Nobody wants to utter these aspects when discussing self-driving cars. Instead, we are told to think about a utopia of these self-driving cars whisking us all around town and the humans don’t have a care in the world. Have you ever seen a bus that is parked on the side of the road because it had a failure of some kind? Ever been on a subway that slowed down or stopped because of some kind of systems problem or failure? Mass transit systems have these kinds of faults and failures all the time. Our autonomous AI-led self-driving cars are just as susceptible to breakdowns, and as mentioned even more so due to the plethora of gadgets and gizmos that enable the car to do its self-driving.
Besides the obviousness of the hardware sensors, we must also consider that these upcoming self-driving cars are going to have boatloads of computer processors on-board, which is what makes the AI aspects possible. Memory in those chips can go bad, the processors themselves can wear out or bust, and other various hardware maladies can occur. So far, I’ve only emphasized the hardware, but we need to think about the software too. Suppose there is a hidden bug in the self-driving car software (this is a topic I’ll be covering in a future column). Some self-driving car makers also are interconnecting their self-driving cars by using the Internet, including so-called over-the-air software updates. The hardware that allows these interconnections can go bad, plus the software updates pushed into the self-driving car can get pushed incorrectly or get load improperly.
I hope this doesn’t burst that self-driving car utopia that some are dreaming about. Realistically, we need to anticipate that stuff will go wrong and stuff will break. Right now, few of the self-driving car makers are developing their systems with sufficient redundancy and back-up capabilities. They are so focused on getting a self-driving car to simply drive a car, they figure that once they’ve got things perfected that then they can go back and look at the resiliency aspects. I understand their logic, but at the same time, trying to bolt onto a system an added layer of redundancy is better done at the start, rather than trying to kludge it later on.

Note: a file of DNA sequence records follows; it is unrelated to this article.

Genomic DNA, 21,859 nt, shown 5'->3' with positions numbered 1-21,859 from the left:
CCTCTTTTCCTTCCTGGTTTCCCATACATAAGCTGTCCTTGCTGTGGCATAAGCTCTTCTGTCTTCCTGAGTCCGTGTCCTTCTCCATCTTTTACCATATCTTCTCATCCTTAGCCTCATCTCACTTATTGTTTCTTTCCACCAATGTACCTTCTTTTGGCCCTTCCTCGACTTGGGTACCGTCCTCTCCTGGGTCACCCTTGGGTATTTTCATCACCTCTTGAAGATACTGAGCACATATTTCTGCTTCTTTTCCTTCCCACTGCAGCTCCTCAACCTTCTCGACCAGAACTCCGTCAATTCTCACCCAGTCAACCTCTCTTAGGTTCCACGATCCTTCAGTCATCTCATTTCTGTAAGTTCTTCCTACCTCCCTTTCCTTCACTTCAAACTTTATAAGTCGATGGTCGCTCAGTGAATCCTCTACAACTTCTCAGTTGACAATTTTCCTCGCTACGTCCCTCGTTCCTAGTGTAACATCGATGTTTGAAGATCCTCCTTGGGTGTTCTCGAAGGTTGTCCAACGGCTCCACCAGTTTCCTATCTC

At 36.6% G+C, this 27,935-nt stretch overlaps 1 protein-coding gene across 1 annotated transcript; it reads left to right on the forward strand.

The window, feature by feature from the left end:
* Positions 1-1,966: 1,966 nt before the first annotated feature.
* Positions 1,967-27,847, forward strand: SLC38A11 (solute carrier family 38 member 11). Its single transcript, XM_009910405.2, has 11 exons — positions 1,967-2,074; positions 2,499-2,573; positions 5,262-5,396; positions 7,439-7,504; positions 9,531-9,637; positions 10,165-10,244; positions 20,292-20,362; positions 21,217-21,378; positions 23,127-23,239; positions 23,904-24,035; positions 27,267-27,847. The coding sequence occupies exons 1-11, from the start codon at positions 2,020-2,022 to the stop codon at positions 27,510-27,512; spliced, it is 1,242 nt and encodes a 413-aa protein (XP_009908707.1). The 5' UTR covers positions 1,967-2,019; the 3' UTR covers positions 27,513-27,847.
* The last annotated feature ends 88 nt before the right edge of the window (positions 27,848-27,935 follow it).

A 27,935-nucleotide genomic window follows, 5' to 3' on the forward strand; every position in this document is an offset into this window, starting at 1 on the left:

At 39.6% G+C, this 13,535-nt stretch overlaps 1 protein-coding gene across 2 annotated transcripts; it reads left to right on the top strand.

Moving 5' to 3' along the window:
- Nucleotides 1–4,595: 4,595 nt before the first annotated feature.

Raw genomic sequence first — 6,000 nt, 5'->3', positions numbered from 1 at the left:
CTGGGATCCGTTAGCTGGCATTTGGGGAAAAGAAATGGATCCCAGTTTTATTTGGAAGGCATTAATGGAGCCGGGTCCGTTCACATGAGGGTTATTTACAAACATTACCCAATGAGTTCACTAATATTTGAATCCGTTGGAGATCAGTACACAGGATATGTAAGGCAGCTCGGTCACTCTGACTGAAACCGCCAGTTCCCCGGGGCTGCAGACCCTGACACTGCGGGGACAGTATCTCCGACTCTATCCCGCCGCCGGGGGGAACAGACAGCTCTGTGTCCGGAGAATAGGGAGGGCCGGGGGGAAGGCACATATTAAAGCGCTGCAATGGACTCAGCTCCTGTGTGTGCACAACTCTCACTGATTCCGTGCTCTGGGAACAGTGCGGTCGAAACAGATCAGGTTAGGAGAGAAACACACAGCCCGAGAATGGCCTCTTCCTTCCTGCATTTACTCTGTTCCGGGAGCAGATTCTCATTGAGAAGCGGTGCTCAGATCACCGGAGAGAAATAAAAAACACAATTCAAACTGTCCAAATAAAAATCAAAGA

If a camera on the front right bumper goes bad, the AI should detect it. Images might be blurred or otherwise no longer interpretable. The AI needs to then consider what else to do. Assuming that there is a camera up on the hood on the right side, this camera now might need to be considered a “primary” for purposes of detecting things in front of the car on the right side since the camera on the right side bumper is considered out-of-commission. The radar and LIDAR to the right might now become more vital, making up for the failed camera on the front right bumper. For any instance of a sensor that goes bad, the AI needs to assess what else on the self-driving car can potentially make-up for the loss. It is like having someone poke you in one eye, and then you need to become dependent upon the other eye. You might also adjust how you walk and move, since you know that you cannot see out of the eye on that side of your body. The self-driving car might need to do the same, hampering certain kinds of maneuvers that the car would usually make, or even ruling out some maneuvers. Maybe the self-driving car opts to only make left turns and not make any right turns, until the sensor can be replaced.
Consider the circumstances of when a sensor might go bad. If the car is in motion, the nature of the failed sensor could lead directly to a severe result. If you are moving at 80 miles per hour and the LIDAR is your only means of seeing ahead, and if the LIDAR suddenly drops dead, you’ve now got a speeding missile that in a few seconds could ram into something. I realize that for the levels of self-driving cars that require a human driver be ready to take over that you might argue that the human needs to grab the controls in this instance, but as I have repeatedly exhorted in my columns this aspect of dropping the control of the car into the lap of a human driver is fraught with great peril (they won’t have time to decide what to do, and even if they decide they still need to take physical control).
And, what about the utopia of the level 5 true self-driving car that has presumably no controls at all for the humans to drive the car? What happens when an essential sensor goes bad and there is no provision for the human to drive, even if they or the AI wanted them to do so? This is more than a scary movie, this is real-life that we are heading towards. Level 5 self-driving cars that once a crucial sensor goes bad will potentially enable a multi-ton vehicle to become a grim reaper itching to kill something or somebody, it’s a scary plot for sure.